Adverse childhood experiences (ACEs) can harm a child’s developing brain and nervous system, leading to lifelong mental disorders and disabilities. These experiences are often the result of social injustice, and include:

  • Families not having enough money to pay for basic living expenses (food, housing, clothing, etc.)
  • The death of a parent or guardian
  • Children witnessing or being victims of violence in their neighborhood
  • Living with someone who is mentally ill, suicidal or severely depressed
  • Living with someone with a substance abuse disorder relating to alcohol or drugs

We need look no further than the daily headlines to know that across Maryland, from urban to rural communities, children experience these and other related stressors on a daily basis, and often go on to develop lifelong trauma that may never be addressed. The more adverse experiences in a child’s life, the greater the likelihood that the child will develop a nervous system disorder such as depression, a developmental delay, anxiety, poor academic performance, substance abuse, violence or suicide.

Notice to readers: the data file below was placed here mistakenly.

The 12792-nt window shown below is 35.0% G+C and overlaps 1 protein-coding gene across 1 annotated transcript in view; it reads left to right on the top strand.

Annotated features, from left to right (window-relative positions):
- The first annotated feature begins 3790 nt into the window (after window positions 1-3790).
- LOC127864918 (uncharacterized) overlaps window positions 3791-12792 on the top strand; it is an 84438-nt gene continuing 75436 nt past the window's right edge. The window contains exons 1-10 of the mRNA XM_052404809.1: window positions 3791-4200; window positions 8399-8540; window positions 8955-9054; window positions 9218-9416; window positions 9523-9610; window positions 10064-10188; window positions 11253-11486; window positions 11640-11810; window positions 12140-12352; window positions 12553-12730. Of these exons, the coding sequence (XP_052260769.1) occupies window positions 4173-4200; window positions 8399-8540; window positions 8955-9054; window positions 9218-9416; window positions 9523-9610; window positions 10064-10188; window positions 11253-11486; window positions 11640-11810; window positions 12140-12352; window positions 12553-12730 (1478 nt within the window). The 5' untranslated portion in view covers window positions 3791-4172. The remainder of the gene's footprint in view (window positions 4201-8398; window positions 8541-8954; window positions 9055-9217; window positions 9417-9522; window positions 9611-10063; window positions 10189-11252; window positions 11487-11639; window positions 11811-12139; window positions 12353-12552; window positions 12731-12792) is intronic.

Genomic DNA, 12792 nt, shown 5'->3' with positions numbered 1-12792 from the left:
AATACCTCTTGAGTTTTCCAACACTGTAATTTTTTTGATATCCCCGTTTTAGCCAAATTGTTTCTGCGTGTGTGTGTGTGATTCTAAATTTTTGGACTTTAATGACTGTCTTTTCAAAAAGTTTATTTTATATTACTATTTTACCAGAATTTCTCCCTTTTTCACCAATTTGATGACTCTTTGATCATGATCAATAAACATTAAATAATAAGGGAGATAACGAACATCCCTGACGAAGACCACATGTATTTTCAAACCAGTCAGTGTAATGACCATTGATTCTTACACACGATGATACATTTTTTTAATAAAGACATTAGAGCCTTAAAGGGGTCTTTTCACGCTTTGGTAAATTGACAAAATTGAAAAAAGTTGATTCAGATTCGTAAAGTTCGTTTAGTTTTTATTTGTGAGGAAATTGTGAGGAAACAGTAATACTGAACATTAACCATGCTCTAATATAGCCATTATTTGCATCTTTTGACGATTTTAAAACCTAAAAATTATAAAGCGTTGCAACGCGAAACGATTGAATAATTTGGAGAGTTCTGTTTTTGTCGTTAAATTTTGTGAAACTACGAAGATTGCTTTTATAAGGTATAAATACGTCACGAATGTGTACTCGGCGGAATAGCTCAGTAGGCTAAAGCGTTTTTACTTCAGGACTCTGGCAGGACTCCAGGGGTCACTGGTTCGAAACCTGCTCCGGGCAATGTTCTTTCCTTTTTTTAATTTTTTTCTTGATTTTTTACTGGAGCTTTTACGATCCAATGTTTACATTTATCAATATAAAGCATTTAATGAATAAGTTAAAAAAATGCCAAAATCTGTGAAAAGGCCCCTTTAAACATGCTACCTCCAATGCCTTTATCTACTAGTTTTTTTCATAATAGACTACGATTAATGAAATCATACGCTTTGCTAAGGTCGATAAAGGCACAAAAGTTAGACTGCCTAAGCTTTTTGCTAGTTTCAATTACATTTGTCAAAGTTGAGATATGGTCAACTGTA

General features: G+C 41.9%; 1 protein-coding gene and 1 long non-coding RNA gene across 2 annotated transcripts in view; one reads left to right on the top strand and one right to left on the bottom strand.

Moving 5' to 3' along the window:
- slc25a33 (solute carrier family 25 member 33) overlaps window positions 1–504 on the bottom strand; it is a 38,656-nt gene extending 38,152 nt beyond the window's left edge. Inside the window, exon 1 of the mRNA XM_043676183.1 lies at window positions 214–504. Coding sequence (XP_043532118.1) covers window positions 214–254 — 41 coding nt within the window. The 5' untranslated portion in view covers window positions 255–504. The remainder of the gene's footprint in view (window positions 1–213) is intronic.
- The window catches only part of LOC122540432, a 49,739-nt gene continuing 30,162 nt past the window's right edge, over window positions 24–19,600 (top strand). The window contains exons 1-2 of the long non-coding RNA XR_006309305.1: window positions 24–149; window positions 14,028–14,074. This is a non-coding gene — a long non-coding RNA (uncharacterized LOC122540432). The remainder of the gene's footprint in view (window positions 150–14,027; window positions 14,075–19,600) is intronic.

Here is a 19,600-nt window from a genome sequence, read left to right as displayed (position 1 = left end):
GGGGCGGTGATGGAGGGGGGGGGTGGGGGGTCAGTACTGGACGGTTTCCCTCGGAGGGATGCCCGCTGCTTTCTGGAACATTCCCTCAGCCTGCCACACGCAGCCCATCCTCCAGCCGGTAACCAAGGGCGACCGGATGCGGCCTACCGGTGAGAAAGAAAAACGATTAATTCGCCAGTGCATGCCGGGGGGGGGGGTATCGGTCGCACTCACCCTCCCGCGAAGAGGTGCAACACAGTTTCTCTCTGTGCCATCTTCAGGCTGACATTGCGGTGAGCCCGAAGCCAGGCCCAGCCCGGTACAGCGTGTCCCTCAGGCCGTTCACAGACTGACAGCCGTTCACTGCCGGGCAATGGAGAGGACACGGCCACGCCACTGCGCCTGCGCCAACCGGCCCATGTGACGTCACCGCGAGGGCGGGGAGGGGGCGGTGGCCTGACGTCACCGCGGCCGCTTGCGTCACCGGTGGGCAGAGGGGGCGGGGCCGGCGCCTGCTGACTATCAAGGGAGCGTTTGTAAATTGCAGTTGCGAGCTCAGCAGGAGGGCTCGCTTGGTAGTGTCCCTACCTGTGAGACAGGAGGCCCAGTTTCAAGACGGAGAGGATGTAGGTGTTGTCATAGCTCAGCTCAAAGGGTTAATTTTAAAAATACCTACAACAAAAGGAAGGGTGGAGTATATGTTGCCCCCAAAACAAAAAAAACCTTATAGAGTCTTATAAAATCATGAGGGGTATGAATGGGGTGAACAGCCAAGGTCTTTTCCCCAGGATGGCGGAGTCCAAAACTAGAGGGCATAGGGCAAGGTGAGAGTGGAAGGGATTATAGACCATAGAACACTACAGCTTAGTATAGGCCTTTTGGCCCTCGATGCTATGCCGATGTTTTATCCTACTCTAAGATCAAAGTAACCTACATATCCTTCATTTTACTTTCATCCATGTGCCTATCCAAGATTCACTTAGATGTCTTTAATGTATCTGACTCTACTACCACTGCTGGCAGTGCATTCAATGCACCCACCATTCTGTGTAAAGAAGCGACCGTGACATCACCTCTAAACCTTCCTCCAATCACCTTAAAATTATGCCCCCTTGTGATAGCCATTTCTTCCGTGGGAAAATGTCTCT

The exact mechanism by which social injustice affects a child’s health is currently unknown, but because Kennedy Krieger is treating patients right now for trauma caused by these situations, and because it employs leading experts in this field, it has the expertise, data and patient population necessary to learn more, and to develop new, more effective, evidence-based treatments.

All that’s needed to make these treatments happen is the research that goes into developing those treatments. The Center for the Neuroscience of Social Injustice will fill that role and perform that necessary research.

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